No matter how amazing or inventive your products and services are, side effects if you want your startup or personal business to succeed, page you’re going to need to grease the wheels a little. The bad news? Old school marketing strategies like mail lists and word-of-mouth are often not enough to break into the competitive online business world. The good news? A little creativity goes a long way. Here are five startups who decided to take the road less travelled.
Shobha Gave Out Pairs of Underwear
Shobha, a hair removal studio in New York City, decided to promote their product by piggybacking on the success of the city’s annual No Pants Subway Ride. Organized by Improv Everywhere, the event has inspired copycats all over the world and gave the owners of Shobha the opportunity to promote their services and to partner with local artists for better community engagement. The salon initially gave out free pairs of branded underwear. The next year, they offered vouchers for free hair removal before the event so customers could show off their smooth skin come no-pants day.
Mailbox Created a Wait List for Their Site
When the now-defunct email management app Mailbox launched, they did so with a creative demo video that garnered more than 100,000 views within four hours. Millions joined a wait list for the service, and the makers of Mailbox did what other companies in their place may have tried to avoid — they let these customers wait. Users could see where they were in the online queue at the push of a button, and this genius mix of transparency and anticipation made the app a success at the time.
Grasshopper Sent People a Sweet Surprise
When Massachusetts-based phone service GotVMail decided it was time to rebrand, they decided to get a little creative. Choosing the new moniker Grasshopper, the startup shipped out 5,000 chocolate-covered grasshoppers to influential people in the business world, as well as an accompanying video on the power of entrepreneurship. The unusual campaign was a big success, and garnered plenty of media attention for the then-tiny company.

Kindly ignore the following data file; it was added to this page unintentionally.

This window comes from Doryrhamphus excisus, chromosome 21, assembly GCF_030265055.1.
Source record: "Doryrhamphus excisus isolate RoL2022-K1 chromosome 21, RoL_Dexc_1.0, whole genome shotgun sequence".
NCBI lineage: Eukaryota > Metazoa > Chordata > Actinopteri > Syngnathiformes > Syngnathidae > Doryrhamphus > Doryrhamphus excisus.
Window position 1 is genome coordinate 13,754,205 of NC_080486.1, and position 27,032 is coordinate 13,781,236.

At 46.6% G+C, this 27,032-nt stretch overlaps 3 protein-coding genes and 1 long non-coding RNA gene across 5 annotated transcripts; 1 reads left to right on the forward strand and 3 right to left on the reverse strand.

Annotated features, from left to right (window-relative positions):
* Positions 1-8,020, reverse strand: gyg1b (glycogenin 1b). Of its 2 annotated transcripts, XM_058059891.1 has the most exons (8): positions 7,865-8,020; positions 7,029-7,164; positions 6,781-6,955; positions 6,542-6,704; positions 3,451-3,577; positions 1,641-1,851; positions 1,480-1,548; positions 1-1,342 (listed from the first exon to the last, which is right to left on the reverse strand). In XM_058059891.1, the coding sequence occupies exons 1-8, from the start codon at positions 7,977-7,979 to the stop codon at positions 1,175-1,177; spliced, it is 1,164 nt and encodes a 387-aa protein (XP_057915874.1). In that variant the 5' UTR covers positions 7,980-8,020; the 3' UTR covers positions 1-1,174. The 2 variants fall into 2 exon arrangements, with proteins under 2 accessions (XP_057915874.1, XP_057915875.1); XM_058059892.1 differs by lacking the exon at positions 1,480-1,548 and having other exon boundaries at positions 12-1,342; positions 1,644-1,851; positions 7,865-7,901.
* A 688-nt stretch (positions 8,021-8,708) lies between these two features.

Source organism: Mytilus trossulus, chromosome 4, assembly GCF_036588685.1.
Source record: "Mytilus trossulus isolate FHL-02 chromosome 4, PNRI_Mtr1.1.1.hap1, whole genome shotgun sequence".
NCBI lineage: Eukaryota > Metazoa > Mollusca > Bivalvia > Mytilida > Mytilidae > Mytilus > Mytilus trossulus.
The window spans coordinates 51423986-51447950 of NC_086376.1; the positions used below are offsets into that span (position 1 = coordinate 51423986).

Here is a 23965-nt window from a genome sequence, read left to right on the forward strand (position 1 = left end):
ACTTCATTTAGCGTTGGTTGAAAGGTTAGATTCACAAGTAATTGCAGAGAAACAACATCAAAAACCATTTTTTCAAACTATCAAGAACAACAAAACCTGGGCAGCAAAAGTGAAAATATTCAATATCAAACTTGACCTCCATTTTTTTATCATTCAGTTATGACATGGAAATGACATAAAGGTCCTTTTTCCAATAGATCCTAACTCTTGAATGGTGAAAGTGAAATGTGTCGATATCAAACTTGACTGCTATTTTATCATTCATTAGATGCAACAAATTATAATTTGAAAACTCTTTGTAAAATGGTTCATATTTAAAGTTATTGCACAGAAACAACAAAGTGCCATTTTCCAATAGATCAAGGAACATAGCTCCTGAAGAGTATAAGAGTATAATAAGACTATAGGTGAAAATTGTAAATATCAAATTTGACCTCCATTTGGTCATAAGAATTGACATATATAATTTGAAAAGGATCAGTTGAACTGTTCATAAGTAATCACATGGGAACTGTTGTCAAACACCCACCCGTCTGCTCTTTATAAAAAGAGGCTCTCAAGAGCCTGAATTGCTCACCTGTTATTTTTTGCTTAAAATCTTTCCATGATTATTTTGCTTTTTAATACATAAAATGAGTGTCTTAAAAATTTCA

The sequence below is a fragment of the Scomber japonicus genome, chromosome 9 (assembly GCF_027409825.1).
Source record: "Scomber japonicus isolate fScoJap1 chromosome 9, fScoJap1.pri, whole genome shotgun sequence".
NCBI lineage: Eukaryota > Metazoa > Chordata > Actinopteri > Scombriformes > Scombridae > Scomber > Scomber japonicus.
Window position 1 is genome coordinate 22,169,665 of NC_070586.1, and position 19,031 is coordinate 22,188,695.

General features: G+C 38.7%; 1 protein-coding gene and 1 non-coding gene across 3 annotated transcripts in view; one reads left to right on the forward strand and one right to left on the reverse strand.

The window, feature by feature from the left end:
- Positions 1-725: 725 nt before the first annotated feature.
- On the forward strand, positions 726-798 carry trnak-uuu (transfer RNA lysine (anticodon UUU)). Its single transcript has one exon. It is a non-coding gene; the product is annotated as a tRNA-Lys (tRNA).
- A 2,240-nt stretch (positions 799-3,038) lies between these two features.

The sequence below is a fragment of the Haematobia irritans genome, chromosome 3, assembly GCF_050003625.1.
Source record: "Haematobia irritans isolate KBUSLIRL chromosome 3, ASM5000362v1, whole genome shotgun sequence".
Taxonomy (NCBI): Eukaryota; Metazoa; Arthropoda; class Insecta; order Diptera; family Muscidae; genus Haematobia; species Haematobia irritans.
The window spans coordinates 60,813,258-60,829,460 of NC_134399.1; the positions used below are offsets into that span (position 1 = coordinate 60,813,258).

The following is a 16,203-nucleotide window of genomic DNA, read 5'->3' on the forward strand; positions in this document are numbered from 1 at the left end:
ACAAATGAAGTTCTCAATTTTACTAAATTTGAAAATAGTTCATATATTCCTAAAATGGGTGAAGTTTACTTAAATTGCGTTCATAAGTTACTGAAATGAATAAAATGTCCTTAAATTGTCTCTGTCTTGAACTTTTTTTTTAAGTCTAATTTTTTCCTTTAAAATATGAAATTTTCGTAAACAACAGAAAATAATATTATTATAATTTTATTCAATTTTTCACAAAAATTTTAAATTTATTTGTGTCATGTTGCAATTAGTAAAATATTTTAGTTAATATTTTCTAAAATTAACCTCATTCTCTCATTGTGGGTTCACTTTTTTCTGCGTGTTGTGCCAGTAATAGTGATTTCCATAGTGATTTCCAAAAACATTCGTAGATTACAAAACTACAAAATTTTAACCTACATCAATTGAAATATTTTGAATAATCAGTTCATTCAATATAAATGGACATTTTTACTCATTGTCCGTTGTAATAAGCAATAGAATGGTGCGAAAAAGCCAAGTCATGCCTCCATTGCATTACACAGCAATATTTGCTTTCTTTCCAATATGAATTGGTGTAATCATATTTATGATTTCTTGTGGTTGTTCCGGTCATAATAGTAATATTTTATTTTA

Dollar Shave Club Filmed a Viral Video
Viral videos are no picnic to make, but damned if Dollar Shave Club doesn’t make it look easy. On a shoestring budget of only $4,500, this online male grooming site made a hilarious and informative video that instantly became an Internet hit (it currently boasts 22 million views on YouTube, and counting). It doesn’t hurt that founder Michael Dubin, who also stars in the video, has more than enough charisma and good looks to sell anything. The ad translated to immediate business success, and the company now has over 2 million subscribers to their service—20% of which are women.
99designs Asked Users to Design a Gap Logo
99designs is an online marketplace where graphic designers can offer their expertise to companies and entrepreneurs, a little like Upwork does for freelance writers. But what put this tech startup on the map was its focus on community and customer engagement through its series of logo design contests. For example, in 2010, 99designs took advantage of the negative reaction to Gap’s logo redesign by offering cash prizes to design something better. The site received over 4,000 entries.
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Feature image: Dan Carlson